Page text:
Frontiers in Neurology.2016;[Epub]     CrossRef
  • Bradykinesia in early and advanced Parkinson's disease
    Matteo Bologna, Giorgio Leodori, Paola Stirpe, Giulia Paparella, Donato Colella, Daniele Belvisi, Alfonso Fasano, Giovanni Fabbrini, Alfredo Berardelli
    Journal of the Neurological Sciences.2016; 369: 286.     CrossRef
  • Neural correlates of progressive reduction of bradykinesia in de novo Parkinson's disease
    Eeksung Lee, Ji Eun Lee, Kwangsun Yoo, Jin Yong Hong, Jungsu Oh, Mun Kyung Sunwoo, Jae Seung Kim, Yong Jeong, Phil Hyu Lee, Young Ho Sohn, Suk Yun Kang
    Parkinsonism & Related Disorders.2014;[Epub]     CrossRef
Cognitive Impairments in Multiple System Atrophy of the Cerebellar Type
Hyun J. Hong, Sook Keun. Song, Phil Hyu Lee, Young Ho Sohn, Ji E. Lee
J Mov Disord. 2011;4(1):41-45.
DOI: https://doi.org/10.14802/jmd.11007
  • 10,966 View
  • 68 Download
  • 10 Citations
AbstractAbstract PDF
Background and Purpose

We investigated the cognitive profiles in a large sample of patients with multiple system atrophy-cerebellar ataxia (MSA-C) and compared directly them in patients with clinical diagnosis of probable MSA-C without dementia and control subjects with intact cognition.

Methods

We prospectively enrolled 26 patients with clinical diagnosis of probable MSA-C. All patients underwent a standardized neuropsychological test of the Seoul Neuropsychological Screening Battery.

Results

The score of Korean version of the Mini- Mental State Examination was significantly lower in patients with MSA-C (27.2 ± 2.5) than in control subjects (28.9 ± 1.0, p = 0.003). Patients with MSA-C showed a significantly worse performance in visuospatial function, 3 words recall, verbal immediate, delayed and recognition memory, visual delayed memory, phonemic and sementic Controlled Oral Word Association Test, and ideomotor praxis (p < 0.05).

Conclusions

Patients with MSA-C show more severe and more widespread cognitive dysfunctions than controls. Our results also indicate that cognitive dysfunction in patients with MCA-C is suggestive of disruption of the cerebellocortical circuits.

Citations

Citations to this article as recorded by  
  • Cognition in Patients With Multiple System Atrophy (MSA) and Its Neuroimaging Correlation: A Prospective Case-Control Study
    Santosh Dash, Rohan Mahale, M. Netravathi, Nitish L Kamble, Vikram Holla, Ravi Yadav, Pramod K Pal
    Cureus.2022;[Epub]     CrossRef
  • The Cognitive Profile of Atypical Parkinsonism: A Meta-Analysis
    Simona Raimo, Mariachiara Gaita, Maria Cropano, Giusi Mautone, Alfonsina D’Iorio, Luigi Trojano, Gabriella Santangelo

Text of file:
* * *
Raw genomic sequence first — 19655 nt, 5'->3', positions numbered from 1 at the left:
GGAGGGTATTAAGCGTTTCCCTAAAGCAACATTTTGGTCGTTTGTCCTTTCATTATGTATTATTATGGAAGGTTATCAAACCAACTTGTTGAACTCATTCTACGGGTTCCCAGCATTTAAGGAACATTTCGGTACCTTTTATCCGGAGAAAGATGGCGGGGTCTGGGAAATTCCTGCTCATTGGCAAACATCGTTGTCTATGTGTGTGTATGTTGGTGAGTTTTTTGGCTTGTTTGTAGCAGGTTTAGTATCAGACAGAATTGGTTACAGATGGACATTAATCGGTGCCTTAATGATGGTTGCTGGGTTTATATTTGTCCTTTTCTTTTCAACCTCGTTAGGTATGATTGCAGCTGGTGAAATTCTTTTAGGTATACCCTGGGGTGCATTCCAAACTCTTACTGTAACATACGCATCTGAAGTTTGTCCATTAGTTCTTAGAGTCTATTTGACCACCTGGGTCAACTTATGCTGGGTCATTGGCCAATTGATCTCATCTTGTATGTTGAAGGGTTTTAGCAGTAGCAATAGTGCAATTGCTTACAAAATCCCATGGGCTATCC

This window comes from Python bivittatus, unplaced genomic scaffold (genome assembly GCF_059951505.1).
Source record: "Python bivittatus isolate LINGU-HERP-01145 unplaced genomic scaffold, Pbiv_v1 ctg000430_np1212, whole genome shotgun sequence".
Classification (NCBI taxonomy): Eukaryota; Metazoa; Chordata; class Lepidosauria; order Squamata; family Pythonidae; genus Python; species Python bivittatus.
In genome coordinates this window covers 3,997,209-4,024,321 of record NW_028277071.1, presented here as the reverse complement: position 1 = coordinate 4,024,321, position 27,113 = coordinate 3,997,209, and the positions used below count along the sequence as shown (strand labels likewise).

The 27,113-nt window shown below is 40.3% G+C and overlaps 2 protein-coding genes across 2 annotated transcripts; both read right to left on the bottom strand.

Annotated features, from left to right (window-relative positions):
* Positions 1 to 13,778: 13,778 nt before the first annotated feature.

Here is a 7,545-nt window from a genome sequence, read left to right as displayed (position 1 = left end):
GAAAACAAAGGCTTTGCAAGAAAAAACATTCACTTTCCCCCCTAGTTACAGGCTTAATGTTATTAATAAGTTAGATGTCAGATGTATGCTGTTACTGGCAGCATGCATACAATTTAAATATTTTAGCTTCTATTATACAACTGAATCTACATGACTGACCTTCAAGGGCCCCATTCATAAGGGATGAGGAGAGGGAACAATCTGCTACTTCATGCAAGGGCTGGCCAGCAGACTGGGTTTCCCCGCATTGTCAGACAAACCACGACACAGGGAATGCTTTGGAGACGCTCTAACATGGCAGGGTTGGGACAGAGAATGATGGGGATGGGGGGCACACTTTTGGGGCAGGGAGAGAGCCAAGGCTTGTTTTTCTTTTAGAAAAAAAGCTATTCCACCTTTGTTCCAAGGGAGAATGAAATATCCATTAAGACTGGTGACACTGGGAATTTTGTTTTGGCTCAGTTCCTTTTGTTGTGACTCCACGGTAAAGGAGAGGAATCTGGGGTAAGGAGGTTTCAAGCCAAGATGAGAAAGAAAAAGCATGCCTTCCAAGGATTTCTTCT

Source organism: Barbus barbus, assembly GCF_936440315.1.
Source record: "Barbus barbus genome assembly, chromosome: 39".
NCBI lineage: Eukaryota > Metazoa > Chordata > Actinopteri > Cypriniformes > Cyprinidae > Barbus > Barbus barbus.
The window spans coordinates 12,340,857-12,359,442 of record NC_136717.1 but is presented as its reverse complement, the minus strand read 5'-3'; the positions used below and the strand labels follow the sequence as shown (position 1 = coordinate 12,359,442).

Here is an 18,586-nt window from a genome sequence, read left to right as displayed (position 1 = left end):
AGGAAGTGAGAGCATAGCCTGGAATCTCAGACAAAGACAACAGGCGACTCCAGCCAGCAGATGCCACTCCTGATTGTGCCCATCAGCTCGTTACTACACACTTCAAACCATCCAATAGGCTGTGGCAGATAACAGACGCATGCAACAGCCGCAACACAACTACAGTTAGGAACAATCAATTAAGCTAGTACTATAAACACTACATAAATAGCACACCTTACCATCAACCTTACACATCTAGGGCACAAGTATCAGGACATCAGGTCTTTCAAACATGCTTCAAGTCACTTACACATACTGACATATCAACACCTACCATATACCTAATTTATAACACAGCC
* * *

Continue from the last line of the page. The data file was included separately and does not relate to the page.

Neuropsychology Review.2022;[Epub]     CrossRef
  • Cognition in multiple system atrophy: a single‐center cohort study
    Sabine Eschlböck, Margarete Delazer, Florian Krismer, Thomas Bodner, Alessandra Fanciulli, Beatrice Heim, Antonio Heras Garvin, Christine Kaindlstorfer, Elfriede Karner, Katherina Mair, Christoph Rabensteiner, Cecilia Raccagni, Klaus Seppi, Werner Poewe,
    Annals of Clinical and Translational Neurology.2020; 7(2): 219.     CrossRef
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    Kurt A. Jellinger
    Journal of Neural Transmission.2020; 127(7): 1031.     CrossRef
  • An update on MSA: premotor and non-motor features open a window of opportunities for early diagnosis and intervention
    Viorica Chelban, Daniela Catereniuc, Daniela Aftene, Alexandru Gasnas, Ekawat Vichayanrat, Valeria Iodice, Stanislav Groppa, Henry Houlden
    Journal of Neurology.2020; 267(9): 2754.     CrossRef
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    Jing Guo, Fuying Liu, Tingting Liu, Xin Zhang, Yong Luo
    Journal of International Medical Research.2019; 47(11): 5839.     CrossRef
  • Cognitive impairment before changes appear on [18F]-fluoro-D-glucose positron emission tomography images in a patient with possible early-stage cerebellar-predominant multiple system atrophy
    Masahiko Takaya, Masahiko Atsumi, Tomoyuki Hirose, Kazunari Ishii, Osamu Shirakawa
    Psychogeriatrics.2016; 16(3): 216.     CrossRef
  • Fragile X-associated tremor/ataxia syndrome: phenotypic comparisons with other movement disorders
    Erin E. Robertson, Deborah A. Hall, Andrew R. McAsey, Joan A. O’Keefe
    The Clinical Neuropsychologist.2016; 30(6): 849.     CrossRef
  • A brain-targeted, modified neurosin (kallikrein-6) reduces α-synuclein accumulation in a mouse model of multiple system atrophy
    Brian Spencer, Elvira Valera, Edward Rockenstein, Margarita Trejo-Morales, Anthony Adame, Eliezer Masliah